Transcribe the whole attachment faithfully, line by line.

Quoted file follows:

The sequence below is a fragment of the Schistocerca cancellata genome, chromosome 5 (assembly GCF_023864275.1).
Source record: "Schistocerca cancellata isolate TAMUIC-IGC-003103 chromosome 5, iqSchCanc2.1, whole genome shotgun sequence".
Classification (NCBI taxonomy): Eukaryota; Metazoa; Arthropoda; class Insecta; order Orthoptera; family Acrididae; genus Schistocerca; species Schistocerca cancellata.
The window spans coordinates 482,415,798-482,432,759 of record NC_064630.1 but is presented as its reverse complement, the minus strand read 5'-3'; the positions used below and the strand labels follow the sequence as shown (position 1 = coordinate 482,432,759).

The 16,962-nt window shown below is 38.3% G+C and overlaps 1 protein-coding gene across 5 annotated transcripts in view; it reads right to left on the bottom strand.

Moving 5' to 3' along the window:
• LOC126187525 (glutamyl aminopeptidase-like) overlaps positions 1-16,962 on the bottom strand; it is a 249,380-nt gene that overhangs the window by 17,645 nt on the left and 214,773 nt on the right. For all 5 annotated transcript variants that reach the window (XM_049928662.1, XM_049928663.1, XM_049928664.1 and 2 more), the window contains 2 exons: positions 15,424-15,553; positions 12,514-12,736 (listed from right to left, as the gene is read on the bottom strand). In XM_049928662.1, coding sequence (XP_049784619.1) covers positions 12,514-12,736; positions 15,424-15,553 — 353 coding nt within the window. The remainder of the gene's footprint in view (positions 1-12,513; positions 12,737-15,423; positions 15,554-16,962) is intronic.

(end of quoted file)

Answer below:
The sequence below is a fragment of the Schistocerca cancellata genome, chromosome 5 (assembly GCF_023864275.1).
Source record: "Schistocerca cancellata isolate TAMUIC-IGC-003103 chromosome 5, iqSchCanc2.1, whole genome shotgun sequence".
Classification (NCBI taxonomy): Eukaryota; Metazoa; Arthropoda; class Insecta; order Orthoptera; family Acrididae; genus Schistocerca; species Schistocerca cancellata.
The window spans coordinates 482,415,798-482,432,759 of record NC_064630.1 but is presented as its reverse complement, the minus strand read 5'-3'; the positions used below and the strand labels follow the sequence as shown (position 1 = coordinate 482,432,759).

The 16,962-nt window shown below is 38.3% G+C and overlaps 1 protein-coding gene across 5 annotated transcripts in view; it reads right to left on the bottom strand.

Moving 5' to 3' along the window:
• LOC126187525 (glutamyl aminopeptidase-like) overlaps positions 1-16,962 on the bottom strand; it is a 249,380-nt gene that overhangs the window by 17,645 nt on the left and 214,773 nt on the right. For all 5 annotated transcript variants that reach the window (XM_049928662.1, XM_049928663.1, XM_049928664.1 and 2 more), the window contains 2 exons: positions 15,424-15,553; positions 12,514-12,736 (listed from right to left, as the gene is read on the bottom strand). In XM_049928662.1, coding sequence (XP_049784619.1) covers positions 12,514-12,736; positions 15,424-15,553 — 353 coding nt within the window. The remainder of the gene's footprint in view (positions 1-12,513; positions 12,737-15,423; positions 15,554-16,962) is intronic.